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Defending life from the moment of conception

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Pro lifers allowed in on Pretty case but seeking leave to submit evidence

11 September 2001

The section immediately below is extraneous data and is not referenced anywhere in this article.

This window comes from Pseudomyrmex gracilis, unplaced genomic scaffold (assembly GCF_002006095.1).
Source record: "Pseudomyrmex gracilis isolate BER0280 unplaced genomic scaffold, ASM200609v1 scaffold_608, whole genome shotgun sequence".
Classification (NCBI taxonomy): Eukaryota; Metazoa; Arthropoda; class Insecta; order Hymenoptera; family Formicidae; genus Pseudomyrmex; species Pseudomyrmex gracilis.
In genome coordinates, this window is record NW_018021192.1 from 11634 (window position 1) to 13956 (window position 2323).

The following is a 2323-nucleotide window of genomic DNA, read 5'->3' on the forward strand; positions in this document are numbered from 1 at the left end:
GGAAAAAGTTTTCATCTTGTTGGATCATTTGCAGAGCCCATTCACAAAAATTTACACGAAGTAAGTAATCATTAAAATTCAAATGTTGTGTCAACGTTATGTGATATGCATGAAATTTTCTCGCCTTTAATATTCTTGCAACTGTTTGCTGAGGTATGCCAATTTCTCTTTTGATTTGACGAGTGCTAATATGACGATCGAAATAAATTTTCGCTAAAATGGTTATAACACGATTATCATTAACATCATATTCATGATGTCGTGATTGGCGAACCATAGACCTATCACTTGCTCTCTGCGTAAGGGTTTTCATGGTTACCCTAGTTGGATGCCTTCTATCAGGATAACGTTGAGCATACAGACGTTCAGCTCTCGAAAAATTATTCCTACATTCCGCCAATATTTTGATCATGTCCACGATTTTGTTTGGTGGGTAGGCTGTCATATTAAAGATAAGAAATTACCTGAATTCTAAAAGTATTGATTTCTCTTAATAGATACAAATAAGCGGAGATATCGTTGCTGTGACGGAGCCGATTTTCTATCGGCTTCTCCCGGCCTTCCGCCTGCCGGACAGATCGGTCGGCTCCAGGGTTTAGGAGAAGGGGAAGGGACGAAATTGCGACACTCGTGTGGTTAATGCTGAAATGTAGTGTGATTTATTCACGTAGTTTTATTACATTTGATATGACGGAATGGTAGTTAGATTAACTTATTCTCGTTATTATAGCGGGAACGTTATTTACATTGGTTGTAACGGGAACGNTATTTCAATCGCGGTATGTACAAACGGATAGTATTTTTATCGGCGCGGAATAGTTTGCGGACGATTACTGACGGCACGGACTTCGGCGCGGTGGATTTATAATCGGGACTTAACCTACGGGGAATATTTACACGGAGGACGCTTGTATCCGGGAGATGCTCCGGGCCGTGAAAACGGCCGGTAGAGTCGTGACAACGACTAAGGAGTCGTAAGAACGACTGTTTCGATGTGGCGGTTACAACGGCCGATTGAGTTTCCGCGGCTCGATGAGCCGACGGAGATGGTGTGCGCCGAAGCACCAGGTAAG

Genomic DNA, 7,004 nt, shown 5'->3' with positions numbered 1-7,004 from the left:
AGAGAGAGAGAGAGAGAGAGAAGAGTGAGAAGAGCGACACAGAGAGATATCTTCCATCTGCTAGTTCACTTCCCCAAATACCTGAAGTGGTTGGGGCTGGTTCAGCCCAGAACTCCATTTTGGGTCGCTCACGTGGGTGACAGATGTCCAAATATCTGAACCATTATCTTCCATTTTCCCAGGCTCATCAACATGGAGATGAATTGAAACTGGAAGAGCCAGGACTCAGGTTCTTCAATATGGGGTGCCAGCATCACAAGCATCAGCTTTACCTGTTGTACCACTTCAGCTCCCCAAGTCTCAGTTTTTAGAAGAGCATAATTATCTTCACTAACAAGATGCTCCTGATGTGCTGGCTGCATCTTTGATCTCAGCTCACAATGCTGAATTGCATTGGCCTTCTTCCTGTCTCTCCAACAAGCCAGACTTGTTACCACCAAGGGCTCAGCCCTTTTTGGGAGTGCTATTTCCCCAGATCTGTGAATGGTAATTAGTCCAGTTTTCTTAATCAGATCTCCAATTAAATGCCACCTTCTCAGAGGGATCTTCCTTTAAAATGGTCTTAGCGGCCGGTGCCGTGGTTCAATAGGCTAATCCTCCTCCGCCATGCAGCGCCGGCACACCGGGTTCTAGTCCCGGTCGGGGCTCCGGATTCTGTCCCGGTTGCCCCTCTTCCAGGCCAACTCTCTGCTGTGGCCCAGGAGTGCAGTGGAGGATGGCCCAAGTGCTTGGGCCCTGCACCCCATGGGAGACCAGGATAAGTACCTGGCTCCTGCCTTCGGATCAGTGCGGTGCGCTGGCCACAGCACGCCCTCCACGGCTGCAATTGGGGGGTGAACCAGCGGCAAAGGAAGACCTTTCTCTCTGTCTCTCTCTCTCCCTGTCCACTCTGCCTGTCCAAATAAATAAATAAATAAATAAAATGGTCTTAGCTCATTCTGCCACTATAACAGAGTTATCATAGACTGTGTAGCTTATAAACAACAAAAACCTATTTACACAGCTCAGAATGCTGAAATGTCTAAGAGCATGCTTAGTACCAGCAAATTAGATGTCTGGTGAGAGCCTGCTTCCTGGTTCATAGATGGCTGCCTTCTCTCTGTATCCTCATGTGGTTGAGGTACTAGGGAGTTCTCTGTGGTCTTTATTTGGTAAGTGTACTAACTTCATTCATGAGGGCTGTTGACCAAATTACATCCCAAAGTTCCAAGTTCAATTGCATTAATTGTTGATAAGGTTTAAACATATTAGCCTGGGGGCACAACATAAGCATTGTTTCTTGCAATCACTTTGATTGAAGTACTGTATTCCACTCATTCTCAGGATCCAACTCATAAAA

Pro-lifers allowed in on Pretty case but seeking leave to submit evidence Westminster, 11 September 2001--The Society for the Protection of Unborn Children (SPUC) has welcomed today's high court decision to allow it and other pro-life groups to intervene in the case of Mrs Diane Pretty, though the pro-life coalition will appeal against the judge's decision not to allow it to submit evidence. Paul Tully, SPUC's general secretary, said: "The court's decision that we can participate is most welcome because it means that there will be someone in court to speak for the thousands of disabled and elderly people whose right to basic care may be undermined by the outcome of this case. "The United Kingdom has an excellent record in the provision of palliative care. Thanks to such management of pain and discomfort, sufferers from conditions such as motor neurone disease can spend their last weeks or months in conditions which are neither inhuman nor degrading, as Mrs Pretty fears. "We would like to submit evidence of such palliative care but, regrettably, the court's decision as it stands would prevent us from doing so. This is the reason for our appeal against that part of the order. "If the present absolute prohibition of assisted suicide is in any way watered down, thousands of people with debilitating conditions will come under pressure to bring about their own untimely deaths. Some will unjustifiably fear that they will otherwise be a burden on their families or the community. "Our supporters include severely disabled and terminally ill people who oppose euthanasia, doctors who treat the terminally ill, and families who care for very elderly or disabled relatives." The intervention is being made by SPUC, the Medical Ethics Alliance and Alert, the anti-euthanasia group. Mrs Pretty suffers from motor neurone disease and wants to decide when she dies.

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